POL113 - Chapter 4 Alt.Lib.docx
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Department
Political Science
Course
POL113H5
Professor
Mark Lippincott
Semester
Fall

Description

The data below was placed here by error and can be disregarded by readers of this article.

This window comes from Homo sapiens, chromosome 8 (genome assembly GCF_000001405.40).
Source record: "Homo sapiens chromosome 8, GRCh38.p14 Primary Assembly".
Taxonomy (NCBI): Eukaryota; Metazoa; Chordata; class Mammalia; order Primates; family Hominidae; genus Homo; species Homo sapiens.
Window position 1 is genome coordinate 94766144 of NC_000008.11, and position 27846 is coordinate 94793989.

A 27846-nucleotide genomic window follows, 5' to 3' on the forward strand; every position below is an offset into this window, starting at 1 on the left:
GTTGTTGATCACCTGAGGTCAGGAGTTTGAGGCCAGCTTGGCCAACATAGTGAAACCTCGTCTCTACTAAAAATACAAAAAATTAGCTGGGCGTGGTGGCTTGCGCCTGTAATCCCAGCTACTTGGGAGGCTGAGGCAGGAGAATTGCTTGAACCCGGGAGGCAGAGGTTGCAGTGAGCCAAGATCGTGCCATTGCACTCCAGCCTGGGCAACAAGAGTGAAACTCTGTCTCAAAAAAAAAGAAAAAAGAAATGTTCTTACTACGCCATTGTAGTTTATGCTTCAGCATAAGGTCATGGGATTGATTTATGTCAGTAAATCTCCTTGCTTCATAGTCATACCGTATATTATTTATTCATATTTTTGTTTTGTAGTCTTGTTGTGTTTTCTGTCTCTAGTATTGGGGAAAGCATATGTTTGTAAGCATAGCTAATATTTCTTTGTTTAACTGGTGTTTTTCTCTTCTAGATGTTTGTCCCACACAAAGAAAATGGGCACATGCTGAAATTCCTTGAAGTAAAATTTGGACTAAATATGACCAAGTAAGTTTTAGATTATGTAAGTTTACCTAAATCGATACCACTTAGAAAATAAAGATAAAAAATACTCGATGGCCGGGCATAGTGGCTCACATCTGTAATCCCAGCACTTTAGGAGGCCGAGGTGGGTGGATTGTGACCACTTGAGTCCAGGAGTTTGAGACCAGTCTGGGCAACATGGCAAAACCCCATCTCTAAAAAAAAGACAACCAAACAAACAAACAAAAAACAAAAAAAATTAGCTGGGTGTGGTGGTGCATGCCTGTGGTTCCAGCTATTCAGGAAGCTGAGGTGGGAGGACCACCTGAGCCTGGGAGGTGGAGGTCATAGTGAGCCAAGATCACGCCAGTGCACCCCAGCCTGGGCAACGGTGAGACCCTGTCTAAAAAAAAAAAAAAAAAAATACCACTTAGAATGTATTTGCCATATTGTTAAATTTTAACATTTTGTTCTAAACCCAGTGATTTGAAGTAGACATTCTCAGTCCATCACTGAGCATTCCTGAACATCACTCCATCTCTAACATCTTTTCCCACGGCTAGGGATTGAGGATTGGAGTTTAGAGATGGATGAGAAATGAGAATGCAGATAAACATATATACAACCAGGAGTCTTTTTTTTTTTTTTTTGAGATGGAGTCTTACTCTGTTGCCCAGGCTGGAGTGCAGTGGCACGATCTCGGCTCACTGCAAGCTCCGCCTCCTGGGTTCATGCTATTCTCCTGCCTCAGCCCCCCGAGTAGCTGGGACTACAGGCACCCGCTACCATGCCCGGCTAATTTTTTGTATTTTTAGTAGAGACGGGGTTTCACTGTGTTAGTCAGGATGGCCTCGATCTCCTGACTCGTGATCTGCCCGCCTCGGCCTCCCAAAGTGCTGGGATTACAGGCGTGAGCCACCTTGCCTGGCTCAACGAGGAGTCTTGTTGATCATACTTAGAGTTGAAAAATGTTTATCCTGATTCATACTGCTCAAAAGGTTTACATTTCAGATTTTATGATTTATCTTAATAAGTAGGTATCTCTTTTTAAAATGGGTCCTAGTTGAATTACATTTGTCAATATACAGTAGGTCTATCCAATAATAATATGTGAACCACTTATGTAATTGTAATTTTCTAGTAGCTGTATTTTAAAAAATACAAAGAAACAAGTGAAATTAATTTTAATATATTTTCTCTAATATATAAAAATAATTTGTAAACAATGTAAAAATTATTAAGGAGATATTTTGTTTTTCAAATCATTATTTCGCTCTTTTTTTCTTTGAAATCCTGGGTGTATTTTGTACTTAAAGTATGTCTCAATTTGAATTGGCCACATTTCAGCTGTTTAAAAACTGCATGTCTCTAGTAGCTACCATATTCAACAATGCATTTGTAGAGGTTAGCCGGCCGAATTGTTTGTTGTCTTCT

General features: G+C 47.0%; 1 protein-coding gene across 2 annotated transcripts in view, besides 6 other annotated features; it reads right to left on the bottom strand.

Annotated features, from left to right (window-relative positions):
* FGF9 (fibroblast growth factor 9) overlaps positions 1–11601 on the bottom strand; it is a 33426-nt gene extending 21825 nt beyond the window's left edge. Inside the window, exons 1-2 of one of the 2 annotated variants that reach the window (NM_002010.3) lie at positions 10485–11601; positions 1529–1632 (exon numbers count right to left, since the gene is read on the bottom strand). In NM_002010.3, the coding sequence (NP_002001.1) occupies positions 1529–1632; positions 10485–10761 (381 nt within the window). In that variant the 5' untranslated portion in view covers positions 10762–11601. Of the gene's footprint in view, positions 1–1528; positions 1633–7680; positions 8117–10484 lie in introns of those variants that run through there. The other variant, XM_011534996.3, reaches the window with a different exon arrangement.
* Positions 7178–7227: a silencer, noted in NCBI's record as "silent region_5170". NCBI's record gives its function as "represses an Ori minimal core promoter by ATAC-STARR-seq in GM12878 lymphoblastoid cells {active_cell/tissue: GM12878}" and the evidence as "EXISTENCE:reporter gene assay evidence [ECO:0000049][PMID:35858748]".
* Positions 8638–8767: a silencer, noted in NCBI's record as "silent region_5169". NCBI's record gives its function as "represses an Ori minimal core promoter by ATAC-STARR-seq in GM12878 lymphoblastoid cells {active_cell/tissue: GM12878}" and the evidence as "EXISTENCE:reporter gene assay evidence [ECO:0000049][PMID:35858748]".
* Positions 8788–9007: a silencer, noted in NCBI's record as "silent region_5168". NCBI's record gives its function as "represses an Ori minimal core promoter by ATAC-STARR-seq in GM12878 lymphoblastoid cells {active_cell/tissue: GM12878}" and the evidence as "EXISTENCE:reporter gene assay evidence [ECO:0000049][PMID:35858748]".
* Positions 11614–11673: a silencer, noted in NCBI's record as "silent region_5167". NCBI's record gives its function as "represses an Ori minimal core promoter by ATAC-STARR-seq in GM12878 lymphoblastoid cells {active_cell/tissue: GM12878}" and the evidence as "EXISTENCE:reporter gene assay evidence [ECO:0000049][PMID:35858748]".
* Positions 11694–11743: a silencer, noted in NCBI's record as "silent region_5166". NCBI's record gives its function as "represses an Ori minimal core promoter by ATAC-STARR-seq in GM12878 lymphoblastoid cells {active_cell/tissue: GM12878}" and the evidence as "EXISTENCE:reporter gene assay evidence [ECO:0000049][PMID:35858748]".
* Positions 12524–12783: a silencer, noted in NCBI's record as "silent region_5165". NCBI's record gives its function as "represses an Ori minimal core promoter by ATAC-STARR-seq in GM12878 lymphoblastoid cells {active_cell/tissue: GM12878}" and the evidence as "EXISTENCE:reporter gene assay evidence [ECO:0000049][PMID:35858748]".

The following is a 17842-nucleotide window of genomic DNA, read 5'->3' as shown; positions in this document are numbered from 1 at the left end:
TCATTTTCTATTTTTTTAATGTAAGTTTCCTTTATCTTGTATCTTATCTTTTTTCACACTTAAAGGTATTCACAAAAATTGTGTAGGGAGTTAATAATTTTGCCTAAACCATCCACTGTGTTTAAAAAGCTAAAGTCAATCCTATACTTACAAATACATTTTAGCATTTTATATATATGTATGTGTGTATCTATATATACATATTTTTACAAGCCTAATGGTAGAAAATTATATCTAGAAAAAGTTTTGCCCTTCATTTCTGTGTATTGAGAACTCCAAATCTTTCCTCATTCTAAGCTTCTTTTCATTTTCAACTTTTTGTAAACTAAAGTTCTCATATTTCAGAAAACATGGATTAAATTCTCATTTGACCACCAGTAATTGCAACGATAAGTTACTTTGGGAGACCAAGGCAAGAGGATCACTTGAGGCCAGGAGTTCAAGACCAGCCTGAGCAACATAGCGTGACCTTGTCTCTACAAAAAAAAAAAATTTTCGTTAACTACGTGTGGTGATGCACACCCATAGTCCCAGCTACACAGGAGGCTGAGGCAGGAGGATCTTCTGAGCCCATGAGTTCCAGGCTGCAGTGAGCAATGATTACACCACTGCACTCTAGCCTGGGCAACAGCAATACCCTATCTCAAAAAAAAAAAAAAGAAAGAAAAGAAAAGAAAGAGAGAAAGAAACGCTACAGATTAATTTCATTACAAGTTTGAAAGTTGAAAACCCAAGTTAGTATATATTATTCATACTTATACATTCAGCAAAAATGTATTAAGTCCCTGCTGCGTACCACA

P a g e | 1 Chapter 4 - Liberalism : Alternative Visions  2nd alternative branch of classical liberalism that criticizes the dominant individualistic emphasis while maintaining the central importance of liberty.  Jean Jacques Rousseau - Offered a critical challenge to the vision of humanity & a free society offered by Locke & Hobbes. Rousseau's State of Nature  Hobbes & Locke - Imaginative constructions of what "civilization" would look like if gov. vanished. Rousseau presented a historical, evolutionary description of humanity from prehistoric times to the relative present.  Rousseau tried to describe how natural humans initially evolved into social beings & then moved to civilization, while H & L described people as already quite civilized. The Natural Condition Reconsidered  Asocial, amoral creatures blessed with sufficient food & resources; lacked any reason for sustained interaction among themselves. R's model of humans, begins with 2 interdependent characteristics of self-preservation & commiseration (consolation; compassion).  Over many years, the primitive needs of the noble savages slowly began to expand, & it became necessary for these creatures to expend additional energy to meet the new, largely superfluous wants. Eventually wants exceed needs.  This process also developed the need for other people. By laboring together, they could produce more than by laboring alone. Thus, humans developed into social creatures.  R believed humanity to be a developing species that changes over time. The Origins of Inequality  As psychological needs developed, more permanent relationships were desired, & families were formed. It was in the settled context of early communities where the 1st steps toward inequalities emerged. People began to give public esteem a value.  Bases of civil society → facing the prospect of losing their wealth in war & violent conflict, the rich devised a clever scheme to deceive the rest of the people into establishing a government designed to protect the vast amount of property they had unjustly acquired.  Social contract → designed to protect the rich from the poor in the name of achieving justice for all.  Rousseau provided a critical interpretation of the Lockean state → the modern individualistic liberal state is constructed upon a false contract perpetuated by the rich upon the poor; & as such, it must be overthrown in order to establish a legitimate community. The Social Contract  "Man is born free, & everywhere he is in chains. One believes himself the master of other, and yet is the greater slave than they." → Self-deceptive nature of modern life. P a g e | 2  Individuals agreed to establish a state, believing it would bring them freedom & opportunity; instead they established class inequality & the rule of the rich for the rich, but with the appearance of the rule of all for all.  How can we create a legitimate community & was there a way out of this unequal condition? Prescription → Property, Positive Freedom, & the full participation of individual citizens.  The role of gov. was to help opposing class relationships by passing legislation - income & luxury taxes for ex - designed to redistribute wealth.  To guard again class conflict, he argued that everyone in society needed to own at least a limited amount of property; "the most sacred" of all rights.  Limited property was key in securing freedom; freedom remained the ultimate goal, but w/o the economic security provided by every citizen owning property, freedom for all could not be achieved.  Rousseau wanted to create a one-class society where everyone had access to the means of sustaining himself or herself.  He argued that people who have recognized the inequality & inhumanity of their condition in modern society could come together & bond themselves to one another in such a way as to produce a true community.  R was speaking of a new, moral entity, which would be the product of individuals pledging themselves to one another - not to a 3rd party - in an effort to govern themselves in a way that was best for all. They would reject their selfish, individual wills, & in community seek to govern themselves according to what R called the general will.  The general will is that will which is the true interest of both whole community & each of the individual parts.  Central figure in The Social Contract called "the Legislator." Function is to lead individuals to a stage of self-awareness where they come to understand both their individual selves & their common history; they must rediscover their natural sentiments in a modern world & learn that there is no Self without Other.  Rousseau rejected the possibility of representative government. The citizens of a representative government
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